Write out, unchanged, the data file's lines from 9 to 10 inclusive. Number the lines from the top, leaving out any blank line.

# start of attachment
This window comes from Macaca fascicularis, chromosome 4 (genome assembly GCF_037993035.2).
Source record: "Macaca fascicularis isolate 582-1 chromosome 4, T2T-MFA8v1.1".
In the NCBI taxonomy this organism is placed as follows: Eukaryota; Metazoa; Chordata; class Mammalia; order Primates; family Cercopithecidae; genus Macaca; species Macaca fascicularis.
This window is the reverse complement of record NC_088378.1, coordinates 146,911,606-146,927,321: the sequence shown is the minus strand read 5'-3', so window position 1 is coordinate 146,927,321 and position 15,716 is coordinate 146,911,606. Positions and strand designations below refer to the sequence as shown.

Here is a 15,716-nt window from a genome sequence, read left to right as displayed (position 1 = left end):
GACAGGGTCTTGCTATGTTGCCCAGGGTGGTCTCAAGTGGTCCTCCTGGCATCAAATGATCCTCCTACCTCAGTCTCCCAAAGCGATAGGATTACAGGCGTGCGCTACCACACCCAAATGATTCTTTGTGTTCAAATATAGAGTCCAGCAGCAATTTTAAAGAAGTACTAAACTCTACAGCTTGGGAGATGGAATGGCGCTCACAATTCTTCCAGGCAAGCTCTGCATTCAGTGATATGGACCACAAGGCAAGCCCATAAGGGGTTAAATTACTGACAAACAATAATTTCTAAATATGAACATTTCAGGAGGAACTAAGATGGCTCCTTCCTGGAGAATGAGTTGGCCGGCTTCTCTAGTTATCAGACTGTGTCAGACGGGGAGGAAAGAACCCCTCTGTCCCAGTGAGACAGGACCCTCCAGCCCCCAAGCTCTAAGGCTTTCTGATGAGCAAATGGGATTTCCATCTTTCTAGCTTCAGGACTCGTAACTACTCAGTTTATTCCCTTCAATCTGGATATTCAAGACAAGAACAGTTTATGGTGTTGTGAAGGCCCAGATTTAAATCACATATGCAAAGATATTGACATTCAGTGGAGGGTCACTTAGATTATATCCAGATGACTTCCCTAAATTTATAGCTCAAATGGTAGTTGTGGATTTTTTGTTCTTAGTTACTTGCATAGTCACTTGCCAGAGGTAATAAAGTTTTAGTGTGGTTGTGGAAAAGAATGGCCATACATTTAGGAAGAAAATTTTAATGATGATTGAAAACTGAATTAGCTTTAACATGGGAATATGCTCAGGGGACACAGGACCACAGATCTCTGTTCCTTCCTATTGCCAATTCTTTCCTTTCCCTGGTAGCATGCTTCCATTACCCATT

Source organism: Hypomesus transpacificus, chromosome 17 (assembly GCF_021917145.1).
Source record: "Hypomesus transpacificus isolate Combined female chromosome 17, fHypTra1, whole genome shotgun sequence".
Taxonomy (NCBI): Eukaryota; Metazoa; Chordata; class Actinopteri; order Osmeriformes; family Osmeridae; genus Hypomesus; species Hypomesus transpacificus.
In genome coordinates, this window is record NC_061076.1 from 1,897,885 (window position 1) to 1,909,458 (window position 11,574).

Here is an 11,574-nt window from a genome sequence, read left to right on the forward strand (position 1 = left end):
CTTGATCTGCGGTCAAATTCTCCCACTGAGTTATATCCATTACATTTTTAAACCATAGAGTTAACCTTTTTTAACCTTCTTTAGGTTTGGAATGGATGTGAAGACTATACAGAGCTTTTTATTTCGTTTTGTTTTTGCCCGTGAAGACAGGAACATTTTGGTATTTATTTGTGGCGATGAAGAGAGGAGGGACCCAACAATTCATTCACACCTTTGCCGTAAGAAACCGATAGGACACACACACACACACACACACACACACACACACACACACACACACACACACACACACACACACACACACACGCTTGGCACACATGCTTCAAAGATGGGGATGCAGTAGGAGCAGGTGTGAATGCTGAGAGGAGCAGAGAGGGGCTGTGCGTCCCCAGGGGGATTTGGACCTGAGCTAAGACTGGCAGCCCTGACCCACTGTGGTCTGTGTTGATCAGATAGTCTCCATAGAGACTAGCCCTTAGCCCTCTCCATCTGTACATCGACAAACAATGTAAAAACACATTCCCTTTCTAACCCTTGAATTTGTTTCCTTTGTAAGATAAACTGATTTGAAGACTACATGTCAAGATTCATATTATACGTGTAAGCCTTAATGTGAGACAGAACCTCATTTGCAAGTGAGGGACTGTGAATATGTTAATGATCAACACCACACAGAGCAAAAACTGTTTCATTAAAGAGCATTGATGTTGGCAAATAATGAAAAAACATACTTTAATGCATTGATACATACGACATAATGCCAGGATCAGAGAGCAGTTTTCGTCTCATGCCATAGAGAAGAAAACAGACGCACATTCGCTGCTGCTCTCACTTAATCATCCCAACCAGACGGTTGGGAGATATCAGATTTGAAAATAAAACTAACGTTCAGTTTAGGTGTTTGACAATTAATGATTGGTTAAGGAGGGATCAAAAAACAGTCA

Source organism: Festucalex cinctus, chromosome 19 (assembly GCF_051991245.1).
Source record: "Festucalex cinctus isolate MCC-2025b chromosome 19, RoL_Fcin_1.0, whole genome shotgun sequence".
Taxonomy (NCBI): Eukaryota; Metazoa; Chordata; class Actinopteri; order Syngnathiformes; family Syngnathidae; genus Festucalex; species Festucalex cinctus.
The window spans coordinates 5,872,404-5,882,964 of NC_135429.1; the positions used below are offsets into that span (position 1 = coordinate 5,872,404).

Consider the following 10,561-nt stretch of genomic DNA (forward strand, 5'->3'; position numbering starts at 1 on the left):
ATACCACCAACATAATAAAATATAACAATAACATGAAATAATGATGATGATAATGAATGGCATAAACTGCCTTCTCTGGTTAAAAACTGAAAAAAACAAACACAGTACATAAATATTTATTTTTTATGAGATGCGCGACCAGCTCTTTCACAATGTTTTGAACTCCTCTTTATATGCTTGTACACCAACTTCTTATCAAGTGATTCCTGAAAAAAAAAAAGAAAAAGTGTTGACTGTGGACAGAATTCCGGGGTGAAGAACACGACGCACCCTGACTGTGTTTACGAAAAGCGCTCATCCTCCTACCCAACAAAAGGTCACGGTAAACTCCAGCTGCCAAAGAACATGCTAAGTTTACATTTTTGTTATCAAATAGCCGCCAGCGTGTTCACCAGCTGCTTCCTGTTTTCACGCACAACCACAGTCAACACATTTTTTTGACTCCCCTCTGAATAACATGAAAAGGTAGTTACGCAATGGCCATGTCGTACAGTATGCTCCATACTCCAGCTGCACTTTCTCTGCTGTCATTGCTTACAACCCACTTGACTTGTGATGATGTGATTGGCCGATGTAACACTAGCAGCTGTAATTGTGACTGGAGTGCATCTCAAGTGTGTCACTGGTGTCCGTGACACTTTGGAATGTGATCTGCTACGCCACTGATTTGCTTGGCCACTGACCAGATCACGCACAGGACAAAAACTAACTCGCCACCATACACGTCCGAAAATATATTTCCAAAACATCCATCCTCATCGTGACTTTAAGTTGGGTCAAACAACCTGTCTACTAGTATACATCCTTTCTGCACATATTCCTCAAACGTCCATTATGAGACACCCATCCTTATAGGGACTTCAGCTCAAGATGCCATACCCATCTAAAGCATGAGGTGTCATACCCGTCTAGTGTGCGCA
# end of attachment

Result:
Taxonomy (NCBI): Eukaryota; Metazoa; Chordata; class Actinopteri; order Osmeriformes; family Osmeridae; genus Hypomesus; species Hypomesus transpacificus.
In genome coordinates, this window is record NC_061076.1 from 1,897,885 (window position 1) to 1,909,458 (window position 11,574).